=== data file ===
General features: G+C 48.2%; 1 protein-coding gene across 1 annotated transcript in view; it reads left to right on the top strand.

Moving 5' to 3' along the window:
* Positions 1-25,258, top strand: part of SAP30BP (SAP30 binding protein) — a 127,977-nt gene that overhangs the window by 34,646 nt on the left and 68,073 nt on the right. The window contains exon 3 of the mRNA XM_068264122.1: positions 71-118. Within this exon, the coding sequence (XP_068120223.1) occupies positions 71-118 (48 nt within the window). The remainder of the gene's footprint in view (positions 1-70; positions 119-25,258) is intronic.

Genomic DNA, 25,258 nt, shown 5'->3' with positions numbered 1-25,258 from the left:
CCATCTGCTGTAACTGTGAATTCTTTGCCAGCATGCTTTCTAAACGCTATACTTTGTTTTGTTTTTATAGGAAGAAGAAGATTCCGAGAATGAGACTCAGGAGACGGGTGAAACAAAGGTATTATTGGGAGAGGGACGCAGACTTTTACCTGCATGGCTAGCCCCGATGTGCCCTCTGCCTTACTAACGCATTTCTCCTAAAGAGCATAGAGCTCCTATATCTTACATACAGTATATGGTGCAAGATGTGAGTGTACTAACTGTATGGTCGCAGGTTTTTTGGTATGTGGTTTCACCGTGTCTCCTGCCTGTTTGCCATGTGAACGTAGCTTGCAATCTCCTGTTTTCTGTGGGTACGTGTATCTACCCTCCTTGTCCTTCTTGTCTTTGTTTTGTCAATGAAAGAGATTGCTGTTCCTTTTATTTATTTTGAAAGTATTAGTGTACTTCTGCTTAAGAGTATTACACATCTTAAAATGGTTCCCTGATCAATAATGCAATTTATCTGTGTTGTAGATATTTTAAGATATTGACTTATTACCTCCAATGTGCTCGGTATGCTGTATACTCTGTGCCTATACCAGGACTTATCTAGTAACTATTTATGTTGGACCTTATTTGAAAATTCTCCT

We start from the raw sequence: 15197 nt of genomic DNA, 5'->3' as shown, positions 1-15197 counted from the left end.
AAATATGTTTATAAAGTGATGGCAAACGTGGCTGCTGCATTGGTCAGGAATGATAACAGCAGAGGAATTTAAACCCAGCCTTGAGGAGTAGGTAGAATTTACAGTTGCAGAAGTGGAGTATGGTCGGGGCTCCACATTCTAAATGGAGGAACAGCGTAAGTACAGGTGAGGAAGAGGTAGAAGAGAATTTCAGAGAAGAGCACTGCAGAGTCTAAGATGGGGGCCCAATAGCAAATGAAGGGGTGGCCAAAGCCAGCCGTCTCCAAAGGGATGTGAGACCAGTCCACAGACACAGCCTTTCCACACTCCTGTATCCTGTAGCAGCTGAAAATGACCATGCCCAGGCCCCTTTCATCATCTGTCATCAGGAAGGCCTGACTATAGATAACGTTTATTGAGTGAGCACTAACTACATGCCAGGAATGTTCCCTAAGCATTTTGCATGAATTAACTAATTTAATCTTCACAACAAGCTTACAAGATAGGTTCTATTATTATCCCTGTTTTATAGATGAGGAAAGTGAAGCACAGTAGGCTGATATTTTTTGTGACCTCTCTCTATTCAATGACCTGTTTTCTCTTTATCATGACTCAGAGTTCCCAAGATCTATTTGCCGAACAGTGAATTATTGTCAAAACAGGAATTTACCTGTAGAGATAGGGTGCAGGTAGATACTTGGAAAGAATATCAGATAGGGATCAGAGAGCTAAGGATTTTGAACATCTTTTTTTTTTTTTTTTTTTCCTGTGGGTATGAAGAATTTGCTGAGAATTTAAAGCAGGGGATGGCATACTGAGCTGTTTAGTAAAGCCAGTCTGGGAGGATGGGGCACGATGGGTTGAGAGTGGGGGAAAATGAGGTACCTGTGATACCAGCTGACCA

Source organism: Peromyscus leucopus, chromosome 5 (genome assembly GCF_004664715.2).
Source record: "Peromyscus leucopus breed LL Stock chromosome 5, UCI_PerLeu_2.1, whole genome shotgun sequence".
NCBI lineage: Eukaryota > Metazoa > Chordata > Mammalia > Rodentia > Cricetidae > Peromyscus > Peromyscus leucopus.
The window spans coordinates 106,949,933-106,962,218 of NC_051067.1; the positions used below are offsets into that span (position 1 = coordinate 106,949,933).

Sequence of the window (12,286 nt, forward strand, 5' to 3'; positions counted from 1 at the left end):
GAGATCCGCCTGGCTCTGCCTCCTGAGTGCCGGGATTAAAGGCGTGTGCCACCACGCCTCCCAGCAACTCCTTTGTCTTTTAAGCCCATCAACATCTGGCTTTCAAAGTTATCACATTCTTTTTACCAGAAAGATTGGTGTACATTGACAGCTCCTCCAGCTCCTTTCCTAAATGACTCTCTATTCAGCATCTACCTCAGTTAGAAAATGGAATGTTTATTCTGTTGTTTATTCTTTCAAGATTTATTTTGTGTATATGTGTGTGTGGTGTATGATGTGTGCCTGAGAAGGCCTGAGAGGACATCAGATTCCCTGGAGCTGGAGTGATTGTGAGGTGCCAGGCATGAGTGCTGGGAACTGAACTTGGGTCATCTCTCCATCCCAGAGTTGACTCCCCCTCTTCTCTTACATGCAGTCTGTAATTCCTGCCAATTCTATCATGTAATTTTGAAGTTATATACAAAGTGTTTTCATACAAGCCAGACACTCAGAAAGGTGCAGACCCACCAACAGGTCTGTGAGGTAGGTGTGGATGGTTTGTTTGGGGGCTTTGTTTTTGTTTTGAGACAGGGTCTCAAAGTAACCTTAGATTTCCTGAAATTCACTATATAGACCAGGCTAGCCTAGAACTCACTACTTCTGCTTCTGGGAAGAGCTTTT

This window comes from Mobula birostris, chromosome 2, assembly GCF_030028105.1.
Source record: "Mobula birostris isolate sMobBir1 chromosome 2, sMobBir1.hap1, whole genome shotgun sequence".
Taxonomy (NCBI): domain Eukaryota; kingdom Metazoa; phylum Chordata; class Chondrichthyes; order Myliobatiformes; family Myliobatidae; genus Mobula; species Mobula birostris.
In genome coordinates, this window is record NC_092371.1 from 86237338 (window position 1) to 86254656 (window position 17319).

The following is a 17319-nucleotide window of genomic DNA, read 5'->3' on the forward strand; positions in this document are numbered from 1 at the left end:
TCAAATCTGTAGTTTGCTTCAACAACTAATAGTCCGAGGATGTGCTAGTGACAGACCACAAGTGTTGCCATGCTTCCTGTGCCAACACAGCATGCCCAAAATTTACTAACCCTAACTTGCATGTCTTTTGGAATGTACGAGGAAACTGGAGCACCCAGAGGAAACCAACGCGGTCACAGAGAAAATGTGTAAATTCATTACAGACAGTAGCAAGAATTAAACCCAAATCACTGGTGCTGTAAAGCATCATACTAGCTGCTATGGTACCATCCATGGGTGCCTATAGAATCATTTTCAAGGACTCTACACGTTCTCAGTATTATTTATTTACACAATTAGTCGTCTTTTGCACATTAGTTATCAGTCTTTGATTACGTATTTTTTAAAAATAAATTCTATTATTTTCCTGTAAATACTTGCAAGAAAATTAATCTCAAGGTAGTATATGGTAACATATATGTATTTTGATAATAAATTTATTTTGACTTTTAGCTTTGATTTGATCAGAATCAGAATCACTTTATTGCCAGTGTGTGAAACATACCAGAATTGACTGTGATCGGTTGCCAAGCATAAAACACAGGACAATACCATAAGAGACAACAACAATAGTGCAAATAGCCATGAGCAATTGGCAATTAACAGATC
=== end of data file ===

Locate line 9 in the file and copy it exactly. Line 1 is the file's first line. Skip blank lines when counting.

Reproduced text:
Source record: "Peromyscus leucopus breed LL Stock chromosome 5, UCI_PerLeu_2.1, whole genome shotgun sequence".